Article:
The Executive Secretary of Lifeline for Childhood Cancer Foundation Ghana, Akua Sarpong, has urged Government to broaden the scope of the National Health Insurance Scheme (NHIS) for it to cater for the treatment of Childhood Cancer and its associated medical complications.
Speaking with Joy Prime’s Benjamin Akakpo on Monday, she said, “children are vulnerable, hence the need for the Government to prioritise their wellness.” She added that it is a travesty to see how children have been neglected in terms of the coverage of the NHIS policy.
“We claim that children are the future leaders, however, they are not treated as claimed. This is because they are invincible and voiceless”, she stated.
Childhood cancer, also called pediatric cancer, is a general term used to describe a range of cancer types found in children under age 15.
Most of the time, there is no known cause for childhood cancers. Childhood cancers may behave very differently from adult cancers, even when they start in the same part of the body.
Cancer begins when healthy cells change and grow out of control. In most types of cancer, these cells form a mass called a tumor. A tumor can be cancerous or benign. A cancerous tumor is malignant, meaning it can grow and spread to other parts of the body. A benign tumor means the tumor can grow but will not spread to distant parts of the body.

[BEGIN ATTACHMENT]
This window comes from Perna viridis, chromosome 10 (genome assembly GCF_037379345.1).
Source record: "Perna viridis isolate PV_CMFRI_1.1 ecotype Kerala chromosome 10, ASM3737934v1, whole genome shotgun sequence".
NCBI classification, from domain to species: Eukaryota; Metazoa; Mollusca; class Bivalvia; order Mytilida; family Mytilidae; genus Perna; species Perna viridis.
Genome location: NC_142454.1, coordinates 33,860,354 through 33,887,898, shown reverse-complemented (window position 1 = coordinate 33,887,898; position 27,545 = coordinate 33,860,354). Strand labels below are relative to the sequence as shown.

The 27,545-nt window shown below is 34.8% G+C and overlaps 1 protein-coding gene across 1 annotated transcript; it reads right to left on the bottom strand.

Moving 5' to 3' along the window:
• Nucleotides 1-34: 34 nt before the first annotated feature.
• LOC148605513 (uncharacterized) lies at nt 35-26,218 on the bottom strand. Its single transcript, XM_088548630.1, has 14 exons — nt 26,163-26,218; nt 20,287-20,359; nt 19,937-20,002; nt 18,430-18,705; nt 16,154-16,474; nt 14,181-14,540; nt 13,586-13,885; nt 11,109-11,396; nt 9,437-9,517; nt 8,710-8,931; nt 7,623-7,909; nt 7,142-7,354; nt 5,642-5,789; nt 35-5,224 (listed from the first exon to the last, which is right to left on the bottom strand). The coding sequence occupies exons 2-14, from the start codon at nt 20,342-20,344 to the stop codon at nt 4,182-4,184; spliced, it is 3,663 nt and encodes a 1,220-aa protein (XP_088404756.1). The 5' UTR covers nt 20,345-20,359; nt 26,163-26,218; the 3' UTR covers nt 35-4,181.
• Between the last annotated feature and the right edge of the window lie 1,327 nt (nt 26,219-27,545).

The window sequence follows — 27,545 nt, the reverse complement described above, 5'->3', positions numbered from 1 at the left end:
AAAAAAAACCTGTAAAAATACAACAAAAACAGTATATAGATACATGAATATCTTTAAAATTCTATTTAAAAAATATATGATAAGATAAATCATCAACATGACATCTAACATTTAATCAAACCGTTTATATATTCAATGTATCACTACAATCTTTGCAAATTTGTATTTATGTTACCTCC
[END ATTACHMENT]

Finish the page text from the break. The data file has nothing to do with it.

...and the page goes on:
September is Childhood Cancer Awareness Month and a time to recognise children and families affected by childhood cancers and to emphasize the importance of supporting research on these devastating condition.
Adding her voice to the awareness campaign, the Executive Secretary said, Government needs to absorb the cost of treating Childhood cancer because it is expensive. This, according to her, will help reduce the rising cases in the country and ease the financial burden on parents.
She insisted that, if breast and cervical cancers among the elderly, are covered by the policy, then there is no need to wait anymore for childhood cancer to be placed onto the NHIS.
“It is important to prioritise the healthcare of children, Childhood cancer victims need the support of Government. NHIS should care for it without arguments”, she pleaded.
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